Columbus tacked in and out along the Cuban coast; he saw the two mountains--Cristal and Moa; he explored a harbour to which he gave the name of Puerto del Principe, and an archipelago which he called the Sea of Nuestra Señora. Each night the fishermen's fires were seen upon the numerous islands, the inhabitants of which lived upon spiders and huge worms. Several times the Spaniards landed upon different points of the coast, and there planted the cross as a sign of taking possession of the country. The natives often spoke to the admiral about a certain island of Babeque, where gold abounded, and thither Columbus resolved to go, but Martin-Alonzo Pinzon, the captain of the Pinta, the best sailer of the three ships, was beforehand with him, and at day-break on the 21st of November, he had completely disappeared from sight. The admiral was very angry at this separation, his feelings on the subject appearing plainly in his narrative, where he says, "Pinzon has said and done to me many like things." Continuing his exploration of the coast of Cuba, Columbus discovered the Bay of Moa, the Point of Mangle, Point Vaez, and the harbour of Barracoa, but nowhere did he meet with cannibals, although the huts of the natives were often to be seen adorned with human skulls, a sight which appeared to give great satisfaction to the islanders on board the fleet. On the following days, they saw the Boma River, and the caravels, doubling the point of Los Azules, found themselves upon the eastern part of the island, whose coast they had now reconnoitred for a distance of 375 miles. But Columbus instead of continuing his route to the south turned off to the east, and on the 5th of December perceived a large island, called by the natives Bohio. This was Hayti, or San Domingo.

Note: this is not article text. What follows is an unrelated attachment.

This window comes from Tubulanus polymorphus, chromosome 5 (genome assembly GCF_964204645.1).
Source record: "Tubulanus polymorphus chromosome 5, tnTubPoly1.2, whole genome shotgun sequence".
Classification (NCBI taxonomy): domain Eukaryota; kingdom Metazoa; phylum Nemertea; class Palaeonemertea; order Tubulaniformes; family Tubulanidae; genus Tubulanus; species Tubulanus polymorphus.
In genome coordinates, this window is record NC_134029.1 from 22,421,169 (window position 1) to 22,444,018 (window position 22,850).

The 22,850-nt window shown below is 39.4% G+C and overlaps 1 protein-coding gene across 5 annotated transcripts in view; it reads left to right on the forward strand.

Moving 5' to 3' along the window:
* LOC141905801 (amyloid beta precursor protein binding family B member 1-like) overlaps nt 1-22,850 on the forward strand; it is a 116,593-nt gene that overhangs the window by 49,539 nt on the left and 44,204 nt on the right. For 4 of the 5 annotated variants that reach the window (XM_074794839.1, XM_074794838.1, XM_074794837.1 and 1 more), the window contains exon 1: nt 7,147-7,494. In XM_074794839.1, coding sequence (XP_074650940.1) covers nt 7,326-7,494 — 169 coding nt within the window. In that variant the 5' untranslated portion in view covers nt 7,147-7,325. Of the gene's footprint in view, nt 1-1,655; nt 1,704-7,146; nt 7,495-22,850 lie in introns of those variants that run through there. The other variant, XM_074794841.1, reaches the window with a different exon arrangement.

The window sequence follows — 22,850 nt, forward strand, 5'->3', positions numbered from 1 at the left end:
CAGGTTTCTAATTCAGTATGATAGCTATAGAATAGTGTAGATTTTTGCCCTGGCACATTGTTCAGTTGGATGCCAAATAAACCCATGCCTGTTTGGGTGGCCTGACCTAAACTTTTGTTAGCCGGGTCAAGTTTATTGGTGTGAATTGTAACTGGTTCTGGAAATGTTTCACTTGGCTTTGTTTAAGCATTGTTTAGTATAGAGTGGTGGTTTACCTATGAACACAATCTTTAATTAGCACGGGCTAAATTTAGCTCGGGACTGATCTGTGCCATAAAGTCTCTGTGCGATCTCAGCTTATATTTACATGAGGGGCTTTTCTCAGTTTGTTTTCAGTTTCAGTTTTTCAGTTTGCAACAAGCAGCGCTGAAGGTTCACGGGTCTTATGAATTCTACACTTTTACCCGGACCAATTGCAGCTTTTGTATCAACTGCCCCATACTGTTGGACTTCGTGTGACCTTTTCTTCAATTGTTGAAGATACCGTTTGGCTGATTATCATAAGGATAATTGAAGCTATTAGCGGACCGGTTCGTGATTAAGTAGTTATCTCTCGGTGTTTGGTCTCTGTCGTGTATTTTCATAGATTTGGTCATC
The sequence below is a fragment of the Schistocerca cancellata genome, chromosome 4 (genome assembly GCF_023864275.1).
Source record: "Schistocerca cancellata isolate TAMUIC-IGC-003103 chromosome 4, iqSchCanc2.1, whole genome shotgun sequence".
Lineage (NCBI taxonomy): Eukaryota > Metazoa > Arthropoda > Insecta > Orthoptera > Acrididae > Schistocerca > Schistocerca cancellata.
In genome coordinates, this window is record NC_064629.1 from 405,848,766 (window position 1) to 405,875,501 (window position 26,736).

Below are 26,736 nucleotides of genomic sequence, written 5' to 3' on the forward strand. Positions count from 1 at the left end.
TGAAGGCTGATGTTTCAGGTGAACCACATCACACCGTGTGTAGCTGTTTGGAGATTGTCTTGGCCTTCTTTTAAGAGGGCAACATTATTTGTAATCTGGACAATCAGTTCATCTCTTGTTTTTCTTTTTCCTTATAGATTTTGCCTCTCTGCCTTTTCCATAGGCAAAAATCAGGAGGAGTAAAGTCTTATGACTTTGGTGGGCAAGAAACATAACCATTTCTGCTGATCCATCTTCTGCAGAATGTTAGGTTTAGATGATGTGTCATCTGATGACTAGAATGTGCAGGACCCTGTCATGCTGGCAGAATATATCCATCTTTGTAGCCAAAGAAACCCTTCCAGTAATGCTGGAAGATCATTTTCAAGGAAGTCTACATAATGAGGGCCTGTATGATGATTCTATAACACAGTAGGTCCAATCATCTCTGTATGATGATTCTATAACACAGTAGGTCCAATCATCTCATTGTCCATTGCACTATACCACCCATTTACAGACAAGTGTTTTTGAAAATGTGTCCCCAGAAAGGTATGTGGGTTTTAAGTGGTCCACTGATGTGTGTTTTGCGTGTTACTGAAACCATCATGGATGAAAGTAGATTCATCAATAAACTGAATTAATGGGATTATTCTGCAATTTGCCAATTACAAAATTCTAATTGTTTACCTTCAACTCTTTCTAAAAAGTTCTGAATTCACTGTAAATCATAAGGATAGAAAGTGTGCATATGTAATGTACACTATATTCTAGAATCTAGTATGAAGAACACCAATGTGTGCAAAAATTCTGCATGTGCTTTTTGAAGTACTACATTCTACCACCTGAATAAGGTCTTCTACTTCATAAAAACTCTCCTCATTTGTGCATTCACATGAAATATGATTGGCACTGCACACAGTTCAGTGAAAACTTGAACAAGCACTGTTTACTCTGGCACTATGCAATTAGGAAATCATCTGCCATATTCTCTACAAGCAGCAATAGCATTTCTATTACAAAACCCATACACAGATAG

In the evening, the Nina by the admiral's orders, entered a harbour which was named Port Mary; it is situated at the north-western extremity of the island, and, with the cape near which it lies, is now called St. Nicholas. The next day the Spaniards discovered a number of headlands, and an islet, called Tortuga Island. Everywhere on the appearance of the ships, the Indian canoes took to flight. The island, along which they were now coasting, appeared very large and very high, from which latter peculiarity it gained, later on, its name of Hayti, which signifies High Land. The coast was explored by the Spaniards as far as Mosquito Bay; its natural features, its plains and hills, its plants and the birds which fluttered amongst the beautiful trees of the island, all recalled to the memory the landscapes of Castille, and for this reason Columbus named it Hispaniola, or Spanish Island. The inhabitants were extremely timid and distrustful; they fled away into the interior and no communication could be held with them. Some sailors, however, succeeded in capturing a young woman, whom they carried on board with them. She was young and rather pretty. The admiral gave her, besides rings and beads, some clothing, of which she had great need, and after most generous treatment, he sent her back to shore.
This good conduct had the result of taming the natives, and the next day, when nine of the sailors, well armed, ventured as far as sixteen miles inland, they were received with respect, the savages running to them in crowds, and offering them everything which their country produced. The sailors returned to the ships enchanted with their excursion. The interior of the island they had found rich in cotton plants, mastic-trees and aloes, while a fine river, named afterwards the Three Rivers, flowed gently along its limpid course. On December 15th, Columbus again set sail, and was carried by the wind towards Tortuga Island, upon which he saw a navigable stream of water, and a valley so beautiful that he called it the Vale of Paradise. The day following, having tacked into a deep gulf, an Indian was seen who, notwithstanding the violence of the wind, was skilfully manoeuvring a light canoe. This Indian was invited to come on board, was loaded with presents by the admiral, and then put on shore again, at one of the harbours of Hispaniola, now called the Puerto de Paz. This kindness tended to attach the natives to the admiral, and from that day they came in numbers round the caravels; their king came with them, a strong, vigorous, and somewhat stout young man of twenty years of age; he was naked, like his subjects of both sexes, who showed him much respect, but with no appearance of servility. Columbus ordered royal honours to be rendered to him, and in return, the king, or rather cacique, informed the admiral that the provinces to the east abounded in gold.